A Reader Has an Interesting Poser About the Morality of Security Work

A Reader Has an Interesting Poser About the Morality of Security Work May 13, 2019

They write:

In the past, you’ve written a lot about lying, specifically exploring edge cases, questions of “the right to know the truth,” and the fact that lying is always materially wrong. I think you’ve approached the subject in a very reasonable and Catholic way.

Thank you.

I know people have raised the issue of undercover police officers, spies, etc. but you haven’t deep-dived on those concerns in the past — understandably, since most of the time people aren’t asking in good faith, they’re just desperate to justify the lies that Their Side wants to say are okay.


However, I genuinely DO find myself in situations where my job involves misleading people and assuming fake identities. I’m a security consultant, and one of the things I sometimes do in my job is what’s called a “red team” assessment where my colleagues and I simulate a break-in. Sometimes these engagements involve running phishing campaigns or social engineering where we try to trick employees into downloading malware or giving us credentials.


My question is: is this lying? And if so, is it materially sinful?

It sounds like it’s lying at first blush.  And if so, then Thomas would say yes, it’s sinful—likely a venial sin, like most lying.  But then again, something in my bones also suspects it’s not the same kind of speech act as, for instance, the lying for Jesus scenarios of which the prolife movement has become so passionately enamored in the past decade.  So I’m not sure.

The question turns on whether what you describe is lying or something else.  If it is, then yes, it’s sinful.  If it’s not, then it may well be morally legit. The difference between that and what the Liars for Jesus in the Christianist Cult of Trump advocate is that they eagerly support lying with abandon if they think they can gain power by it and then try to legitimize it by saying the ends justify the means, a moral position categorically condemned by the Church ever since Paul wrote Romans 3:8. That you are taking such care to discover the distinction between the diabolical sophistry of the Christianist Liars for Jesus and the Church’s teaching speaks very well of you.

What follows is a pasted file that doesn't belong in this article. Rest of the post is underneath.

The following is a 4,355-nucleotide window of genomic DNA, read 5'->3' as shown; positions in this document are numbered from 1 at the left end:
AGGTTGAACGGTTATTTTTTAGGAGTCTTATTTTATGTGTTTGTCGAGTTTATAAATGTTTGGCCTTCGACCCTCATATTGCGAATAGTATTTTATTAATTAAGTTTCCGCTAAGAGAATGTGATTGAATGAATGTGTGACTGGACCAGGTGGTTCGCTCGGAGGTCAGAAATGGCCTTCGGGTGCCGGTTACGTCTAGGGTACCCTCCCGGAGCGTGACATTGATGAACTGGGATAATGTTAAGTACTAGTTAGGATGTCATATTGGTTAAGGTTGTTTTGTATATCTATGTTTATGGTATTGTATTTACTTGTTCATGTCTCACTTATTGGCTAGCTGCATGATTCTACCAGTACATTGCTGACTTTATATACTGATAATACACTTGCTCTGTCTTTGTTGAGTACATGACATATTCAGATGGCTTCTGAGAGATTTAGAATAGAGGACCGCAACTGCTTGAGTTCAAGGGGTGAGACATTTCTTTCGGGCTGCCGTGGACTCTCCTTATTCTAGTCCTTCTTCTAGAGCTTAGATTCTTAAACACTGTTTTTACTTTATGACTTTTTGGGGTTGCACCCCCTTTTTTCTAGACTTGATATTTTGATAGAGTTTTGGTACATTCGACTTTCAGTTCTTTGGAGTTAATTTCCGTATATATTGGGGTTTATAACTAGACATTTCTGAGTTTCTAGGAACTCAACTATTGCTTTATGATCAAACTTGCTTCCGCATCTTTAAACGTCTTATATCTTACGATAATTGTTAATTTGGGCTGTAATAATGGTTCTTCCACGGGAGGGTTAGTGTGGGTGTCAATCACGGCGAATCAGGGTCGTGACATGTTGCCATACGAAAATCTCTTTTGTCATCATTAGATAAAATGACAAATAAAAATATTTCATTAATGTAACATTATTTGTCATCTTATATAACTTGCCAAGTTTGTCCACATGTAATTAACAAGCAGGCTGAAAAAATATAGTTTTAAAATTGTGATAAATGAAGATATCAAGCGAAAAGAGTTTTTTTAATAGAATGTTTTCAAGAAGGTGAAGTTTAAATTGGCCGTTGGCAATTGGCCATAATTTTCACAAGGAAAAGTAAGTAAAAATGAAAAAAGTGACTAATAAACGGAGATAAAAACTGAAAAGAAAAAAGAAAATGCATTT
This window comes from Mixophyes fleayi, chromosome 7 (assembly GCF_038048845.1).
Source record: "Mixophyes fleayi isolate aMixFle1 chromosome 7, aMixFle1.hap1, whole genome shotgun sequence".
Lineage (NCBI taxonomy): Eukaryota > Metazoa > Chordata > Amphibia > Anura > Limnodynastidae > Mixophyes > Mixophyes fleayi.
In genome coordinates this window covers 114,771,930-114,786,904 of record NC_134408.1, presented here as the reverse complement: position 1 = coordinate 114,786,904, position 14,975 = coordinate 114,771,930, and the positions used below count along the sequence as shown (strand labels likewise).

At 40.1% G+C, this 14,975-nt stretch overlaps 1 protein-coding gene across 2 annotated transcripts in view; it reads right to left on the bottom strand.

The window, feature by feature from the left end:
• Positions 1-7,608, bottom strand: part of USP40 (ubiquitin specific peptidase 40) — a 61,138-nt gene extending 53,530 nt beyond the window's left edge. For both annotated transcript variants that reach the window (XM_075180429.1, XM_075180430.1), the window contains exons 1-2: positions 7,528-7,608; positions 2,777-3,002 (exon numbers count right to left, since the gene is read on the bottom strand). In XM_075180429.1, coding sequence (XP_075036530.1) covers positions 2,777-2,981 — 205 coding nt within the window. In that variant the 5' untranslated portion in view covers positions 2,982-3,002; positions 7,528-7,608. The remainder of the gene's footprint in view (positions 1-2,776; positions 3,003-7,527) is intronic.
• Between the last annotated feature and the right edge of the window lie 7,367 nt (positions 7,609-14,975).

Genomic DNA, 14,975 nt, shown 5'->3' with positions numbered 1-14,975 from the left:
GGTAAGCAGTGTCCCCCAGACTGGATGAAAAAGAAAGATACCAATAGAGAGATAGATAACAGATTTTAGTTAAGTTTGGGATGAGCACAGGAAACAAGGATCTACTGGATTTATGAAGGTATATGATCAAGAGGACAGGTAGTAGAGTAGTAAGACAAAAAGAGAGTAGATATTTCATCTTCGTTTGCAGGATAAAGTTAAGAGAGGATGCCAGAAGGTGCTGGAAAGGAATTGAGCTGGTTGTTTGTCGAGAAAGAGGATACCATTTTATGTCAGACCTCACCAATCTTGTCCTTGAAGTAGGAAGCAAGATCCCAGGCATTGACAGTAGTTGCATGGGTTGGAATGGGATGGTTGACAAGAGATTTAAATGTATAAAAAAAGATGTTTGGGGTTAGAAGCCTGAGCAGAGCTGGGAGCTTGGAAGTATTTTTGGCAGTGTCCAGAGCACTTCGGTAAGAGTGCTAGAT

I’m not going to reason about culpability & gravity, because those will vary by circumstance. I also see how undercover work could be a near occasion of sin for some people, or form bad habits that they find hard to shake even outside of work… but since that’s a specific concern aimed at particular peoples’ personalities and weaknesses, I don’t know that it works as the foundation for a universal rule.


My instinct is that there’s probably some nuance that makes deception in good faith not lying. It seems ridiculous to claim that testing people’s security awareness by simulating attacks is *evil*. But I can’t reason my way to the conclusion I expect without lapsing into consequentialism. And I definitely don’t want to shoehorn my logic to fit pre-determined conclusions just because they’re convenient.

I am not a moral theologian, nor do I play one on the internet.  I’m giving you my personal impression and my personal reaction, based on how I would navigate this in light of the Church’s teaching if I were in your shoes.  So don’t feel like I’m passing judgment on you.  I’m not.  And I may be missing something here.  My prima facie impression is that deceiving people about who you are is lying. However, if your workers have been informed that they will be subjected to assessments that will include the sorts of things you are doing, it could be argued that what you are doing is closer to role playing or acting, which is a different moral category altogether and is not lying since there is a social contract between the actor and the audience in which the audience understands that they are, if you will, agreeing to let themselves be ‘deceived’ via willing suspension of disbelief.

This is not precisely the same as the contract between the worker and the company who have hired you.  But there is a quality of ‘you have been warned’ if we assume the company has told the worker that they will be subjected to assessments and tests like these.  So on second thought, I wonder if I am wrong here.  Bottom line, I’m not sure.

Go not to the elves for counsel, for they will say both ‘yes’ and ‘no’. – JRR Tolkien.

What have solid theologians and philosophers had to say on this? How might I reason with this edge case?

I have no idea what real moral theologians and philosophers have said about such situations.  But you might contact, for instance, Christopher Tollefson, who is a real moral philosopher and who has written extensively—and rightly—about the immorality of lying to see what he has to say about this particular situation. He did brilliant work refuting the Christianist Liars for Jesus back in 2011 and writes with real integrity.   If he answers you, I would be interested in hearing what he has to say.

Also to clarify: I’m not asking for spiritual direction or how I should proceed in my unique circumstances. I’m just interested to hear your take on it as a hypothetical, philosophical question.

Excellent.  Understood.


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